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Atoke: Time to Start Using Jazz to Improve Nigeria

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If there’s anything that is well acknowledged by Nigerians, it is the concept of jazz. Any self-respecting Nigerian knows that I’m not referring to the music genre. But, if for some reason you don’t know what that is, I’ll explain.

Jazz (like dash) is a Nigerian word (yes, one of those few words that have a nationally accepted and co-opted English etymology) which refers to the dark arts, or voodoo, or, specifically, juju. Jazz is often called upon for use in some of our most crucial moments – exerting wickedness to people who have shown they are deserving, establishing supremacy, eradicating poverty, punishing offenders. Children are often shown/told that jazz exists as a cautionary tale – to know who to avoid and to know how to behave. The belief in the existence of jazz cuts across religious, political and economic lines. The degree to which one believes may vary, but that tiny shudder of doubt that runs through the average Nigerian when faced with a seemingly inexplicable concept is indicative of the power of the supernatural.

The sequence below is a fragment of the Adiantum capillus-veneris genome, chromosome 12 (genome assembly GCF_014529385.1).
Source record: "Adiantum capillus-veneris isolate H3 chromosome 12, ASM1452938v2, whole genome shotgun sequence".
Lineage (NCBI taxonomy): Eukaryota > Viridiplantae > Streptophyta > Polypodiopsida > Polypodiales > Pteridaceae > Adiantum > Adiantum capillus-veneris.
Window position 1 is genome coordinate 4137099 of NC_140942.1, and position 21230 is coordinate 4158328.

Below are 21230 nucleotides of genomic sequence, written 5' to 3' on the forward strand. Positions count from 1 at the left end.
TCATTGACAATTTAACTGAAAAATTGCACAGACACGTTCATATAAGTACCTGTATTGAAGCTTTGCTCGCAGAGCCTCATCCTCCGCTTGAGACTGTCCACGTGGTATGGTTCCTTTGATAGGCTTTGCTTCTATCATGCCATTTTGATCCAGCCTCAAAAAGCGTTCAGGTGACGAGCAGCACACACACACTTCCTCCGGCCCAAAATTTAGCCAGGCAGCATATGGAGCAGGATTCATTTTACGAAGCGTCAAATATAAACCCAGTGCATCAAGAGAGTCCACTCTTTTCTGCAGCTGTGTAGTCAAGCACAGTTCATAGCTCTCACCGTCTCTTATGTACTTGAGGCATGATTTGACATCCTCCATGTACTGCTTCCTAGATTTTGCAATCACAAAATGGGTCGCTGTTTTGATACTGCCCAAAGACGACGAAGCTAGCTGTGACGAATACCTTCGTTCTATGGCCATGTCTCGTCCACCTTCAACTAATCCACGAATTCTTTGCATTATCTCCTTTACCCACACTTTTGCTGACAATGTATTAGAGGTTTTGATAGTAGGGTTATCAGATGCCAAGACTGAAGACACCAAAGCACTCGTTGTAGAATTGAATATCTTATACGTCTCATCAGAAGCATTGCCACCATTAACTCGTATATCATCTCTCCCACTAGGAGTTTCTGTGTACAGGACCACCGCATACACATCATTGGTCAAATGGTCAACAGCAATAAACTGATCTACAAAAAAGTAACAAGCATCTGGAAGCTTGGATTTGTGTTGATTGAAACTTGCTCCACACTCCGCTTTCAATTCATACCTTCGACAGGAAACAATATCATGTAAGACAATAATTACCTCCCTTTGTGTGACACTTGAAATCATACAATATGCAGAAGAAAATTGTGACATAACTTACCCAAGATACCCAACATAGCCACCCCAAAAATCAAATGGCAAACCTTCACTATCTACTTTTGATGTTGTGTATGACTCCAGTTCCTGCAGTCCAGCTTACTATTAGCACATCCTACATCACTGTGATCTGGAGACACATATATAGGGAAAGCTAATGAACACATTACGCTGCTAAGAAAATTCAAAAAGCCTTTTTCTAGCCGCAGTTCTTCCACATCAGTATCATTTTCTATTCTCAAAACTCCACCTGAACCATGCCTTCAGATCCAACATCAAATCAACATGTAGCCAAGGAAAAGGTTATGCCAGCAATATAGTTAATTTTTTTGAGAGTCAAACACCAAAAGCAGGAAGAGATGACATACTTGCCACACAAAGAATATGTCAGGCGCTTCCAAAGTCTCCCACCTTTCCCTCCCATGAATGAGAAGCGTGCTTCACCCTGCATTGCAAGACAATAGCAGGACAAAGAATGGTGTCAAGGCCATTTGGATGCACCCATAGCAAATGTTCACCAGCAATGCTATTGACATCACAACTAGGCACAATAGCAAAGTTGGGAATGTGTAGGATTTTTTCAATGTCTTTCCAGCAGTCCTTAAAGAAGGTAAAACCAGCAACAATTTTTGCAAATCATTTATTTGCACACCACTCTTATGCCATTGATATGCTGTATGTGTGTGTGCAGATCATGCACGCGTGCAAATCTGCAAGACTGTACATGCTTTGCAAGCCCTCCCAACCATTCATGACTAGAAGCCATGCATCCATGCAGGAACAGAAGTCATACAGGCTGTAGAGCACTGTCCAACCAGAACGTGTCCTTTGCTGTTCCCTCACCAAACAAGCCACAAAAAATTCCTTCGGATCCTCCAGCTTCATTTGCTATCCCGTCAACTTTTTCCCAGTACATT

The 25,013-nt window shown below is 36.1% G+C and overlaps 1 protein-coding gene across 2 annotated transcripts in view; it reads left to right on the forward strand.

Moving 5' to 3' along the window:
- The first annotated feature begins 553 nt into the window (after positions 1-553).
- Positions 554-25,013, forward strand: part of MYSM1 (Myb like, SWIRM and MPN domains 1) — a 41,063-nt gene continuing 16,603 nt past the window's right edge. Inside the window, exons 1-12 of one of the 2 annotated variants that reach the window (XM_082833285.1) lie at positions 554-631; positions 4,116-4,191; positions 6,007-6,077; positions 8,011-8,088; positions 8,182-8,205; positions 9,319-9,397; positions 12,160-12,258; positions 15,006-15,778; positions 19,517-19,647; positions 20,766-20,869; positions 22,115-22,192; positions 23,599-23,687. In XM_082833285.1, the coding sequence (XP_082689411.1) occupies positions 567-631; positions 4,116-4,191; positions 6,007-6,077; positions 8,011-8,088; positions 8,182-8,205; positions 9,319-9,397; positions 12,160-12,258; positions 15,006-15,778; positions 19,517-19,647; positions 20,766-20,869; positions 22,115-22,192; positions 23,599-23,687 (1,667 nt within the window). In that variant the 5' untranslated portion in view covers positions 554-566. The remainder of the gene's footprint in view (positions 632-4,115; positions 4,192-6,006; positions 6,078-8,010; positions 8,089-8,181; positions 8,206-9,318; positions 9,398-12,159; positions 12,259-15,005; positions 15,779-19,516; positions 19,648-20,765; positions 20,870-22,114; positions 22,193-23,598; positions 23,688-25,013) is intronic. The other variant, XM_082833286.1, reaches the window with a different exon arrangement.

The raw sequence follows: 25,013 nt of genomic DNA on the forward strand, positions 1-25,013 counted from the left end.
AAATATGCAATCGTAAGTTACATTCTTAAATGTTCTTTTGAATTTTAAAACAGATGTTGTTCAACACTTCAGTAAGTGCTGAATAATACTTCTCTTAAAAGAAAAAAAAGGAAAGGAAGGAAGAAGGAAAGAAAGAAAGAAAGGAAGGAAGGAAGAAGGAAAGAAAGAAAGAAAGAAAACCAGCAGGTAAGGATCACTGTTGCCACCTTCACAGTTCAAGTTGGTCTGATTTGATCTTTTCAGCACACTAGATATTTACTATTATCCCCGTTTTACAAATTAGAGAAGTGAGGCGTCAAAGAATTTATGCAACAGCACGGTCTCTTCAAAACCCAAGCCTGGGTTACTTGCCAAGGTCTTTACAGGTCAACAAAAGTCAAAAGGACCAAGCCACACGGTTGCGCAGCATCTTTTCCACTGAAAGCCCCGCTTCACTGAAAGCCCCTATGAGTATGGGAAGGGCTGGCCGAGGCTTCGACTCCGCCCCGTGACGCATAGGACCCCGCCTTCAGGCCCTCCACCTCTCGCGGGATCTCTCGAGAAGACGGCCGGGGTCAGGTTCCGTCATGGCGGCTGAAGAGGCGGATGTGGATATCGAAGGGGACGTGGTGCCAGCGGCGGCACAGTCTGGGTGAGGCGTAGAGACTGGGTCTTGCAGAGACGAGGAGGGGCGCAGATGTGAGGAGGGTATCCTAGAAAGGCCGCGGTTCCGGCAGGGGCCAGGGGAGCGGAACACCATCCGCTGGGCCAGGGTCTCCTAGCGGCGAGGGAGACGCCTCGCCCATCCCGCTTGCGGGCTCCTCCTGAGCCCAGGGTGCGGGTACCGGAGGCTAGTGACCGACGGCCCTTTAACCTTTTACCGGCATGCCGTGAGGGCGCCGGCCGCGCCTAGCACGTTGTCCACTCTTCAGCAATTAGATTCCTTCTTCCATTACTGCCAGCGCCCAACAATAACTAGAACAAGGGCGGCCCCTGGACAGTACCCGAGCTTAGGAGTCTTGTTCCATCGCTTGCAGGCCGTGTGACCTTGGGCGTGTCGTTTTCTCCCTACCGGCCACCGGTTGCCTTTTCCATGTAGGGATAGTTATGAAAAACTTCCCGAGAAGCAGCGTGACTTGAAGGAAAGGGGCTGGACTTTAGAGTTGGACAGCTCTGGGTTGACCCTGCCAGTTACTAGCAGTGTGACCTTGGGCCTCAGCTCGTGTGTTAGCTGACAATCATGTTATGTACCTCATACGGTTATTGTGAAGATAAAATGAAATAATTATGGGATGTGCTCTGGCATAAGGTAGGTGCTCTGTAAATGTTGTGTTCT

Someone somewhere has it in it for you and is ‘doing’ you.

Religious organization have built an entire industry around the quest for protection from jazz. Self proclaimed spiritual advocates charge honorariums to intercede on your behalf against attacks from the dark lords – You Know Whos.

Everyone knows that anyone can catch these jazz hands – you simply cannot predict from whence the attack may come. Perhaps you applied for a role that your supervisor at work has been vying for; you need to be extra careful, someone may put something on your office chair, you’ll sit down and next thing you’re bedridden in Igbobi Orthopedic Hospital for the next three years. You might be studying so hard at school and casually mention that you’re aiming for a 4.98GPA beside someone who is offended that they’re still straddling the bottom of the barrel … next thing you’re struck with inexplicable cerebral malaria on the day of your Company Law exams. The stories abound, and if Nollywood is to be believed (and they’ve done a hell of a good job pushing these narratives) jazz is no respecter of persons. You simply don’t know who is around and who is looking for your downfall.